In the distant past, humanity often personified or even worshipped nature as deities. We frequently look back on our ancestors as simple people who didn’t understand the natural world like we do today. Our Celtic ancestors viewed trees as sacred beings with strict laws protecting them. Today we view them as a commodity, a source of timber or a source of carbon, both which can be traded to facilitate the growth of capital! Maybe we are the simple people who have lost our way!

Maybe now is the time to cast aside the growth of capital and turn our attention to the growth of our own being, a growth that can only be cultivated with a healthy co-operation with the natural world, co-operation that can only be achieved by abandoning our own bondage to capital and its continuous growth and in turn gradually freeing the rest of the natural world from this same bondage. Can we resurrect our own souls through the resurrection of a personified natural world where every interaction has to be fair and mutually beneficial?

Let us not accept “The Tragedy of the Commons”!

Building the New

by John McHugh

It has been said that science moves forward one funeral at a time in reference to the opposition to change that exists from those heavily invested in a way of thinking.

This can also be said of economics.

The massive realisation and awakening to the exploitation occurring all around us is now building pressure and many believe that we can find a better way of interacting with the world and have a strong desire to take action.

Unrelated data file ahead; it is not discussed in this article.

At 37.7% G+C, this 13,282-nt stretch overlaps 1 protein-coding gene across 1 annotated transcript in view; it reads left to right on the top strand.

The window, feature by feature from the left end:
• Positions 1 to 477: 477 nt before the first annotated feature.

The revered scientist and economist, whom we followed unquestioningly in the past are now losing their reverence, they have become lost in the detail, stuck in a paradigm which they are unable to comprehend and as a result, keep up with the change now required of us.

To keep a pace with this change, we can only follow ourselves, or more specifically our intuition


IF one comes to realise that the motivation of profit (and continuous growth of profit) within the system of capitalism is destructive and can’t be maintained in a finite world and that this motive also leads to a continuous increase in inequality between poor and rich, then a search for a different motive might seem like a logical first step.

This search opens a Pandora’s Box on what motivates people in general. “Dunker’s candle problem” is an experiment  worth looking up which shows how using profit as motivator actually reduces performance for tasks that require even a small amount of problem solving capacity, as it narrows our focus and blinds us to the solutions which often exist in the periphery. This experiment has been repeated all around the world in many different guises and is considered to be robust yet is totally ignored in our current system.

Where the attention goes, the energy flows

This is another way of saying what we get in life comes from what we put our energy into. If we genuinely put our energy into achieving profit and growth, it is very likely we will get profit and growth.

The destruction and suffering seen in the world should come as no surprise as within a capitalist system, humanity doesn’t place any direct emphasis on peace or harmony.